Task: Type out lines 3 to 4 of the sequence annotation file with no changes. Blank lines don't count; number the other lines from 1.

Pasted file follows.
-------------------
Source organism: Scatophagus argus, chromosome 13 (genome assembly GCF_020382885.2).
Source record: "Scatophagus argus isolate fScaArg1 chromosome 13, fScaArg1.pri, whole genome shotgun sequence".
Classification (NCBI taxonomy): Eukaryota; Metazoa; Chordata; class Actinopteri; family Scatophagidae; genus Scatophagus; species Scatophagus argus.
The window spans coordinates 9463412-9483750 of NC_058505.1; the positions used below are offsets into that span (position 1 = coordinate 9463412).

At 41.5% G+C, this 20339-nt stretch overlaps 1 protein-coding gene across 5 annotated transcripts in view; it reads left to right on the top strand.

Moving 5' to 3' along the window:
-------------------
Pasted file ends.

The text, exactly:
Classification (NCBI taxonomy): Eukaryota; Metazoa; Chordata; class Actinopteri; family Scatophagidae; genus Scatophagus; species Scatophagus argus.
The window spans coordinates 9463412-9483750 of NC_058505.1; the positions used below are offsets into that span (position 1 = coordinate 9463412).